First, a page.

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George Albert, Ruby centennial snowshoe maker, keeps a traditional art alive

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Posted: Saturday, July 6, 2013 11:45 pm

FAIRBANKS — George Albert and his friend, George “Butch” Yaska of Huslia, are among the last Athabascans to build snowshoes, a once-indispensable tool for a nomadic life in the far North. Aging snowshoe creators include Gwich’in Simon Francis of Chalkyitsik and Nikolai Dena’ina elder Nick Dennis, slowed today by arthritis.

Albert’s former companion, Eileen McGlynn, was the first to tell him that he was a master artist. He answered her, “No one has ever told me that before,” even though from childhood he’d been supplying collectors like Harold Esmailka with “Albert artifacts.”

George Albert was born to Phillip Albert Sr. and Justine Demoski Albert in 1951 and raised in Kokrines and Ruby. Kokrines, on the north bank of the Yukon River, became an Army Signal Corps telegraph station that connected Nulato and Tanana in 1909. When a roadhouse and supply depot were built, the Koyukon Athabascan of Mouse Point moved to a nearby hill by a creek. In 1911, Albert’s great-grandfather, Big Albert, was one of the band chiefs.

George Albert grew up trapping and fishing up the Nowitna River and at Kokrines. In the Native way, his father didn’t teach his sons skills but rather they absorbed by observation. They also learned by trial and error.

In the late 1970s, George Albert desperately wanted snowshoes to race, but there were none. He tried steam-bending his own snowshoe frames, but he wasn’t sure of the next step. He went to Agnes Titus and asked her to fill the frames. After she did, he studied her design, then he spent years perfecting the fill’s tightness, using babiche — rawhide thongs — and then twine.

A quiet, ponytailed man with a chiseled, angular jaw, Albert enjoys bending, sanding and filling snowshoe frames. For years, his craft has helped support him and his son, Vernon.

The strength and gentleness required for bending a birch frame without splintering it impressed the managing editor of Fine Woodworking magazine, who wrote, after watching a video of Albert in 2011, that it took “great feats of strength.”

In 2010, George Albert was named an Athabascan Living Cultural Treasure by the Alaska State Council on the Arts; the council included his snowshoes in its lending collection.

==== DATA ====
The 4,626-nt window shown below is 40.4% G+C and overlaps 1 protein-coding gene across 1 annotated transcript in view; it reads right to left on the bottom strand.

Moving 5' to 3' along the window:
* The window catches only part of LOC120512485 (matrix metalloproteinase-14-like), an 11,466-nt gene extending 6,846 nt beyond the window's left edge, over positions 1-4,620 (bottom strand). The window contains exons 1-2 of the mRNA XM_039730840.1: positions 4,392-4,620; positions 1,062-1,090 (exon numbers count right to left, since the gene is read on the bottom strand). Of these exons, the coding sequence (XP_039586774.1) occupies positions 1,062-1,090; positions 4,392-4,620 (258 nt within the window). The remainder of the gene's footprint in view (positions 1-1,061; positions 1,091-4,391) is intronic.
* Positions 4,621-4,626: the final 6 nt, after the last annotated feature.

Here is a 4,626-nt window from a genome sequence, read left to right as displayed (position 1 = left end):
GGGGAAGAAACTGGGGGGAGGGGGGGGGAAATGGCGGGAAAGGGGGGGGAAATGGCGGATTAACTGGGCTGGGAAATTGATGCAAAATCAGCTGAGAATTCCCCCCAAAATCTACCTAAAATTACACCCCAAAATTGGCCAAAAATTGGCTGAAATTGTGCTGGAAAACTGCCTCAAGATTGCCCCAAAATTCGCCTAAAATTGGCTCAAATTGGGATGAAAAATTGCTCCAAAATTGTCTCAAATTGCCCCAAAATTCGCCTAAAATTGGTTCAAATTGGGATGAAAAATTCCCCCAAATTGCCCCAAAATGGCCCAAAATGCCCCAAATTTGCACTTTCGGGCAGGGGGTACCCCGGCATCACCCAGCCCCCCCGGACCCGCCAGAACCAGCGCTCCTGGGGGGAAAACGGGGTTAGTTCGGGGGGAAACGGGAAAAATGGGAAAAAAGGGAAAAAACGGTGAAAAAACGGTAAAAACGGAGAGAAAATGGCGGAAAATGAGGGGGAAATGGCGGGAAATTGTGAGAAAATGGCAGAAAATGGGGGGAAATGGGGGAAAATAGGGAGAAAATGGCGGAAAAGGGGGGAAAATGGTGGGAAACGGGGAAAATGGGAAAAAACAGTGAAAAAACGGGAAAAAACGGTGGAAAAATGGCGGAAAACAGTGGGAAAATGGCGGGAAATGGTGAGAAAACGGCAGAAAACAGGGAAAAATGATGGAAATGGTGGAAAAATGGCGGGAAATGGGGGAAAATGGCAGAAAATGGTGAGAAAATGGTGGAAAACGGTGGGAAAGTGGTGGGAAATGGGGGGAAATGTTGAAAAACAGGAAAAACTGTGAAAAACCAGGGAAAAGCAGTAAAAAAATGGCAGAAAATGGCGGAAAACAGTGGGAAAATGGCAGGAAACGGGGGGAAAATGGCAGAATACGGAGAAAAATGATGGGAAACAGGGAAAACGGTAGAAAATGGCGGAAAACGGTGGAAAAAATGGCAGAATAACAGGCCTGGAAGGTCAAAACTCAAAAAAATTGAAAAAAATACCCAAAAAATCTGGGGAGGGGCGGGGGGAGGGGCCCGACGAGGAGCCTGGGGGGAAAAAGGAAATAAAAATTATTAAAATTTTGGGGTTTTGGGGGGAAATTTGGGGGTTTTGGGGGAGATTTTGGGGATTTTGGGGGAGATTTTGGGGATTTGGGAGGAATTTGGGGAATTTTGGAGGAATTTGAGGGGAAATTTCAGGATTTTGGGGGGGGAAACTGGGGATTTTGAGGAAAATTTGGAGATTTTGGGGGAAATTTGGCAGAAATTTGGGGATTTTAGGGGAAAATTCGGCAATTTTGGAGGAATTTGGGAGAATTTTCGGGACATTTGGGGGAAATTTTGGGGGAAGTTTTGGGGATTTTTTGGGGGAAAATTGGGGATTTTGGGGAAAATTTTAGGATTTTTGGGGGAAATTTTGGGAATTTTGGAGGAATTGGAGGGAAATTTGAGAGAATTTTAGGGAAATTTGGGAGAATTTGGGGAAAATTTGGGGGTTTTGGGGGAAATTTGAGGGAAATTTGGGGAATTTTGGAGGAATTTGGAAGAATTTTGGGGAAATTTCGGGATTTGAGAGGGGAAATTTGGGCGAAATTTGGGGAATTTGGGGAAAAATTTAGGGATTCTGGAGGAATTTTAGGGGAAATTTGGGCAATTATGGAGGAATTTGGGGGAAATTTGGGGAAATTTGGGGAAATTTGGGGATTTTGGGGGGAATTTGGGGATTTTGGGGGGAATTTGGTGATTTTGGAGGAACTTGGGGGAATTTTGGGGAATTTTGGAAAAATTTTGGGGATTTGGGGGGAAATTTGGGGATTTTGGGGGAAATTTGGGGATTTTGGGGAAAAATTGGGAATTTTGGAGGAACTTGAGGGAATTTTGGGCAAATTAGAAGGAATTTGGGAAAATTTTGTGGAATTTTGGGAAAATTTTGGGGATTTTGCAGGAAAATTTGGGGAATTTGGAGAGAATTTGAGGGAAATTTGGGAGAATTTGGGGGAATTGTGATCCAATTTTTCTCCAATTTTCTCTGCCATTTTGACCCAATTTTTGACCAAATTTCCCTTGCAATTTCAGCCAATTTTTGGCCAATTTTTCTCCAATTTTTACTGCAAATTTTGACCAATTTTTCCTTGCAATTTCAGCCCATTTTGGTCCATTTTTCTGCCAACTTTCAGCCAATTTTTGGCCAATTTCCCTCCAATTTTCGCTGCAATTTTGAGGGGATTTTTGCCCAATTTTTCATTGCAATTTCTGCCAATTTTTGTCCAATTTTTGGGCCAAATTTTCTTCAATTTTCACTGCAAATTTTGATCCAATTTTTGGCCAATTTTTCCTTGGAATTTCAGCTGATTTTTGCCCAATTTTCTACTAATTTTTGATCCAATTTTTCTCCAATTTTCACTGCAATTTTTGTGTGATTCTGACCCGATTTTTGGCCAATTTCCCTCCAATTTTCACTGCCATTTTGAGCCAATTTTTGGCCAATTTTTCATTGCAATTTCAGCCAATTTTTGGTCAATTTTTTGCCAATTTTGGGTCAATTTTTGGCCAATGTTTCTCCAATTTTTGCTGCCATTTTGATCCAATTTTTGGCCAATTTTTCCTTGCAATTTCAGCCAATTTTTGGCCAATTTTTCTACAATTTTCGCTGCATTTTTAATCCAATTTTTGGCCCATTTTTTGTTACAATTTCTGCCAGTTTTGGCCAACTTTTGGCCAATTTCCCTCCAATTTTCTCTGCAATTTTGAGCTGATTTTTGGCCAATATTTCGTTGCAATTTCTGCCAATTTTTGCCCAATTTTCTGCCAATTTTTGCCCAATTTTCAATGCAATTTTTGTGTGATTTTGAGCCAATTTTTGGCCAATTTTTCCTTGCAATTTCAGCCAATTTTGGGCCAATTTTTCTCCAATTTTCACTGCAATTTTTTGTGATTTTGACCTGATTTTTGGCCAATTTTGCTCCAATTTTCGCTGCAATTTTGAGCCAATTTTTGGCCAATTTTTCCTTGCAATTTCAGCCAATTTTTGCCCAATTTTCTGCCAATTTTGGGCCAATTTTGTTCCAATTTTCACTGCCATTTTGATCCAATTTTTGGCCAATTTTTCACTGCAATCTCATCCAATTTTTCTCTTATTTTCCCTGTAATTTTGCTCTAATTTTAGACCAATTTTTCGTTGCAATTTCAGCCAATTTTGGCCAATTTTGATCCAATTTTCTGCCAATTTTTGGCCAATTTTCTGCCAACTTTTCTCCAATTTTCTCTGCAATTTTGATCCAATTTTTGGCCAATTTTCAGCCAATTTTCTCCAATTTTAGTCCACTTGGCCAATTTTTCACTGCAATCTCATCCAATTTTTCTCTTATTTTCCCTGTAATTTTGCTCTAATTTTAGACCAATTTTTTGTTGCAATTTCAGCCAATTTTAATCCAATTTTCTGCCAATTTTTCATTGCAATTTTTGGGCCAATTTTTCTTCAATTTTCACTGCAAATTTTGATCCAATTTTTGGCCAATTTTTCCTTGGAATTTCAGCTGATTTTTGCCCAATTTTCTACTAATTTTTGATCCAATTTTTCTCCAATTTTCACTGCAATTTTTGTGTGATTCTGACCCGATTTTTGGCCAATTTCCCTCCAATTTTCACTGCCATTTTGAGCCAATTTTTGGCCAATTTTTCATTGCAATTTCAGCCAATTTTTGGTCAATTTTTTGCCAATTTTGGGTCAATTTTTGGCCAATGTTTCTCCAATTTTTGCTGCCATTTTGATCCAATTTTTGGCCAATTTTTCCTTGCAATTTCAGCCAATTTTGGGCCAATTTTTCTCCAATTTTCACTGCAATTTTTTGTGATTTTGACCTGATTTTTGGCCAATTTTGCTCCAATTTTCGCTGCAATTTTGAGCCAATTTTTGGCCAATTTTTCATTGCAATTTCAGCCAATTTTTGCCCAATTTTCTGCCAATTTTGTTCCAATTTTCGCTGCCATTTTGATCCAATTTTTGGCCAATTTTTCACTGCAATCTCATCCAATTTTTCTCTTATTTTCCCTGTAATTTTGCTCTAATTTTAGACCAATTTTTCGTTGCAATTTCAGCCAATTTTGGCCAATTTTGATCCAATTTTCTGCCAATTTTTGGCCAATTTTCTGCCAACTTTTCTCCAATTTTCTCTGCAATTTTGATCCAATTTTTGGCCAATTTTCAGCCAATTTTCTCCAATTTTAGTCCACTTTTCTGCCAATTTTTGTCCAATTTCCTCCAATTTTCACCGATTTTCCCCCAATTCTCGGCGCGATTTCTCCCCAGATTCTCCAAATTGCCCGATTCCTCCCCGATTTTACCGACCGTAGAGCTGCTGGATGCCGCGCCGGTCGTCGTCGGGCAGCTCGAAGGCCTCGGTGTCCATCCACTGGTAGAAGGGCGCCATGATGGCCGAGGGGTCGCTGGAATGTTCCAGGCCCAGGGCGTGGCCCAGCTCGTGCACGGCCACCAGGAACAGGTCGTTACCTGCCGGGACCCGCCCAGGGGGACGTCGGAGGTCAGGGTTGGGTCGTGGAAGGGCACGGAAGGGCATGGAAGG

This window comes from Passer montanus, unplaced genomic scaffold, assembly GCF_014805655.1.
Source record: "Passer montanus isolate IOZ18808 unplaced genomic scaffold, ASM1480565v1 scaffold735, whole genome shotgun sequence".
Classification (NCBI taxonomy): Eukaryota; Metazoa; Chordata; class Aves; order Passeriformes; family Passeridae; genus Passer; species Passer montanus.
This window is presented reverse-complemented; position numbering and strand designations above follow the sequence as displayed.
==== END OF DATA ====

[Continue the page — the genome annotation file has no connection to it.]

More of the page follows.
The following year, Albert made caribou babiche snowshoes as well as creating a 21-inch set of shoes for a raffle. When four-time Iditarod race winner Martin Buser asked him to build snowshoes based on race-size regulations, he did. That year, Ruby was also celebrating 100 years since its founding, so McGlynn dubbed them the “Ruby Centennial Snowshoes.”

At 61, Albert has retired from decades of competing in long-distance snowshoe races, to the relief of his younger competitors.

Years ago, journalist Craig Medred lamented the decline of the foot-powered Native athlete in the villages. He referred to Albert’s brother, the late Howard Albert, running on his snowshoes next to his dog team.

Ironically, there is now an effort to get snowshoe racing into the Olympics. Using wooden snowshoes in the Arctic Winter Games has long been a tradition for circumpolar youth.

Master craftsmen have encouraged Albert to increase his prices, but he keeps them moderate so villagers can afford a pair of “George Alberts.”

Albert is a lone wolf personality who has lived on his hard-gained talents in a solitary way for decades. For an endangered Native craft to survive, community participation is critical. Birch and moose, the natural resources, will continue to exist, but the artist will not.

“To protect this indigenous craft in the future, it will require a disciplined tribal effort,” said McGlynn, who for a dozen years watched Albert as he spotted the perfect straight birch and pulled the wet moosehide babiche webbing to fill the birch frames.

In 2010, Rose Albert watched her oldest brother, George, as they both sold their artwork at the Alaska Federation of Natives bazaar. She smiled, watching her solitary brother meeting strangers from all walks of life, patiently answering the same questions over and over.

“He finds himself a representative of a passing lifestyle and a spokesperson for an iconic Alaska art form,” she said. “However the public doesn’t realize he would much prefer to be out breaking trail on those snowshoes.”

Judy Ferguson is a freelance writer who lives in Delta Junction. She will be signing her newly released book “Windows to the Land, An Alaska Native Story, Vol. I: Alaska Native Land Claims Trailblazers” at the World Eskimo Indian Olympics July 17-20 and at the Tanana Valley Fair craft tent Aug. 2-11.


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